Almost half a dozen advocacy groups waded into Verizon's lawsuit against the Federal Communications Commission's network neutrality rules Tuesday, seeking to protect regulations that many of the groups had criticized for not going far enough.
Free Press, Media Access Project, Media Mobilizing Project, Public Knowledge and others all filed motions in the case to protect their ability to challenge any appeals.
The groups argue that the lawsuit, brought by Verizon and later joined by MetroPCS, was improperly filed and poses a threat to the FCC's ability to protect an open Internet.
"We hope the D.C. Circuit recognizes that the companies' suits are brought improperly and dismisses them, but we're filing today to preserve our rights to challenge the appeals if they're not dismissed outright," Free Press Policy Counsel Aparna Sridhar said in a statement. "We don't believe the FCC's order goes far enough to protect free speech online, but Verizon's and MetroPCS's efforts to ensure that the FCC has no role in protecting Internet users in the broadband marketplace are self-serving and dangerous."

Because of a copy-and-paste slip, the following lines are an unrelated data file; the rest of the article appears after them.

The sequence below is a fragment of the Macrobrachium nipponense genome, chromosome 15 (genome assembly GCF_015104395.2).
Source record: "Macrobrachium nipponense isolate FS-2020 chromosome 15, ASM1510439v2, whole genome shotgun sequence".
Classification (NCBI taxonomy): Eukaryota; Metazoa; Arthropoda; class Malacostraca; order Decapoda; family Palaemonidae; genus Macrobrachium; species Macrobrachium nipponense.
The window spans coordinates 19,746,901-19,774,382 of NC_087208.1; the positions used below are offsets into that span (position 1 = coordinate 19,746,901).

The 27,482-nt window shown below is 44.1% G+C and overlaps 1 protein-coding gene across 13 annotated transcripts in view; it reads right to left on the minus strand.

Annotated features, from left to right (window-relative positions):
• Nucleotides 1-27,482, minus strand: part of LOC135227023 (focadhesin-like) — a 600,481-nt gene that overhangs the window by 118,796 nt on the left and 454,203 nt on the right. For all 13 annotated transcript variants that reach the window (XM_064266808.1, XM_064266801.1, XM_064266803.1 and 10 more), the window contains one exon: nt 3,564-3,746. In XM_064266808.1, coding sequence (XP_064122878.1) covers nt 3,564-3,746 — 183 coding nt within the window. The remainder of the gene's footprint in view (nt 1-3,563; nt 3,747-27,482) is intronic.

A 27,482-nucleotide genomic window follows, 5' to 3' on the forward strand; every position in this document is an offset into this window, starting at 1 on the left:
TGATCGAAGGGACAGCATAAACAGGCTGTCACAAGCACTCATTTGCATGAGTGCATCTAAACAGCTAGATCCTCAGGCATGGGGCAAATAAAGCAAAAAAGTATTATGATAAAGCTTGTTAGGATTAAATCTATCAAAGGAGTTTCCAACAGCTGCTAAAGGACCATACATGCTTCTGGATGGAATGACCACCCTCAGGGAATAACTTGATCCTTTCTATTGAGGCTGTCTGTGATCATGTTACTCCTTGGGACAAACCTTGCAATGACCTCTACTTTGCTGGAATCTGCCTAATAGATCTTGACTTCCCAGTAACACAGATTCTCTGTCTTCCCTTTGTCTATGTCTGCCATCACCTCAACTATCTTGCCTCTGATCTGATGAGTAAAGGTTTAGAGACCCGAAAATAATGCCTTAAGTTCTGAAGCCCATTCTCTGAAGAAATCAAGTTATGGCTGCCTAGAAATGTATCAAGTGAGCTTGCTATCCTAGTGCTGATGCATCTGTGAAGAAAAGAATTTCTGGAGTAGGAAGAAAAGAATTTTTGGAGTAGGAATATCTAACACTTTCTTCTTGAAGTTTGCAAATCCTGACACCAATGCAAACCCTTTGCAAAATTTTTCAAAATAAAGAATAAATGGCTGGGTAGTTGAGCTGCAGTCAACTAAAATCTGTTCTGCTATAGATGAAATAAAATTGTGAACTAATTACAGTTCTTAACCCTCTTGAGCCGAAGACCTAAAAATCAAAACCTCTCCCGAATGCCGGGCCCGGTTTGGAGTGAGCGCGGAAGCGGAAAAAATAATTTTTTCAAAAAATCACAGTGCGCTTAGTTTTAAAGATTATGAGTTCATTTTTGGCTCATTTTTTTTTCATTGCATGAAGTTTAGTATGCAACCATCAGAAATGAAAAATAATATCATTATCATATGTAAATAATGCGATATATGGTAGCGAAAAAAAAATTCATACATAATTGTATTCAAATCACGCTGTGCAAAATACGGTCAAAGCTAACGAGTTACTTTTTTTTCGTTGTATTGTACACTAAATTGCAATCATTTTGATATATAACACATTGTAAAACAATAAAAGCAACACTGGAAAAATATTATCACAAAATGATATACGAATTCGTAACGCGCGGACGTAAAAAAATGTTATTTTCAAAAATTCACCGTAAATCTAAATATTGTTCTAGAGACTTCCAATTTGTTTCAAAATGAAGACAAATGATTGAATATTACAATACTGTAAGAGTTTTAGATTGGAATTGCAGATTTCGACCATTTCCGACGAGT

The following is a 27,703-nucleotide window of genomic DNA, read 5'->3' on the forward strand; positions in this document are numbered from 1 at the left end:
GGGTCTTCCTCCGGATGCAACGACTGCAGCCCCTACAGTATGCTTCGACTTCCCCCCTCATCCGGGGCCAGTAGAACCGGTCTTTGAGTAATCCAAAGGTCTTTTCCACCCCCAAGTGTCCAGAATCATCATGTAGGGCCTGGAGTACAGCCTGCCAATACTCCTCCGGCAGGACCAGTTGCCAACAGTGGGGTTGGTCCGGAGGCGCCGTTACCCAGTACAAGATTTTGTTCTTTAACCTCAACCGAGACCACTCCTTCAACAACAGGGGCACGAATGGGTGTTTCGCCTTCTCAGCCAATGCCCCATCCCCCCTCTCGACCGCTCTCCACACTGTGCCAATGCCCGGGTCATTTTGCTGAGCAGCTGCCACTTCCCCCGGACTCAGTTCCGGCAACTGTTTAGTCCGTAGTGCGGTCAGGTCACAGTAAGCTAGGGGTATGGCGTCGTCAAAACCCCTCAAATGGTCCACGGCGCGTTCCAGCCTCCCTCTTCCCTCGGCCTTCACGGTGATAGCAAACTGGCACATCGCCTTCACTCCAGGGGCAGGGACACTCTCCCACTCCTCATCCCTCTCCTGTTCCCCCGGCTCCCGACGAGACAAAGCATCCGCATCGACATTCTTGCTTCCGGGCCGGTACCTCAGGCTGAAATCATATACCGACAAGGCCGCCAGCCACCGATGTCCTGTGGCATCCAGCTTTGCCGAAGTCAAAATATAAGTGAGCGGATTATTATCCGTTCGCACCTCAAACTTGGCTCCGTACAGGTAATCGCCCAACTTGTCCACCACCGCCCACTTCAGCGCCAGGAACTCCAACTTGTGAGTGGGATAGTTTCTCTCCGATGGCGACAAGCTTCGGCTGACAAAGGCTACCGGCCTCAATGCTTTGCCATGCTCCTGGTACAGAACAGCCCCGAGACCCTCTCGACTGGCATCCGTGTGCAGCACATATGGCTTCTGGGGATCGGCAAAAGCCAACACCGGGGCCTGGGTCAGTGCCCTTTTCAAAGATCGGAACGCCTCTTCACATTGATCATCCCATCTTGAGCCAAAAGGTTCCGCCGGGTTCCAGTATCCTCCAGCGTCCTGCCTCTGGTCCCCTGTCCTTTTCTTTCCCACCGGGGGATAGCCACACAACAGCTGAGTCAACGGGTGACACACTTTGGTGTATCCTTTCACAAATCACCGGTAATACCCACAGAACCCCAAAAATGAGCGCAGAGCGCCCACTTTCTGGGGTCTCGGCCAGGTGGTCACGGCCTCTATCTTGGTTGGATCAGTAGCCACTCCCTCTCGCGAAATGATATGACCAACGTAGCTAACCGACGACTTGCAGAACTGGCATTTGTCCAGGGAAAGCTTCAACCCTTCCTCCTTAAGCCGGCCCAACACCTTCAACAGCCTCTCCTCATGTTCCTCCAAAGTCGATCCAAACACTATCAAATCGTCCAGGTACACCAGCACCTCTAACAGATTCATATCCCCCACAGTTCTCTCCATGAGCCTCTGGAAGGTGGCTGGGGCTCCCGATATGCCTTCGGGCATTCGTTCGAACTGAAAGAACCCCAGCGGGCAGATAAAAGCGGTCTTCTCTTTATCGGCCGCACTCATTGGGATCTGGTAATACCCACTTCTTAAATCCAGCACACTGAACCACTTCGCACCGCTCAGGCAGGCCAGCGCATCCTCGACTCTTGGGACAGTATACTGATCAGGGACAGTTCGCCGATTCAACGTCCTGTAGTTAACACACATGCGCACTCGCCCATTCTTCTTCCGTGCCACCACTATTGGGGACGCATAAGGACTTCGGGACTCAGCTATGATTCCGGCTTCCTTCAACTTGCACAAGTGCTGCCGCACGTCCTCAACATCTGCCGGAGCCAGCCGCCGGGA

In a statement at the time Verizon filed its lawsuit, Verizon Senior Vice President and Deputy General Counsel Michael Glover said, "We are deeply concerned by the FCC's as,sertion of broad authority for sweeping new regulation of broadband networks and the Internet itself."
But Andrew Jay Schwartzman, senior vice president and policy director of Media Access Project, called Verizon's challenge a "sideshow."
"Verizon adopted a bizarre legal theory to obtain a tactical legal advantage," he said. "We are confident that the D.C. Circuit will dismiss this appeal in short order."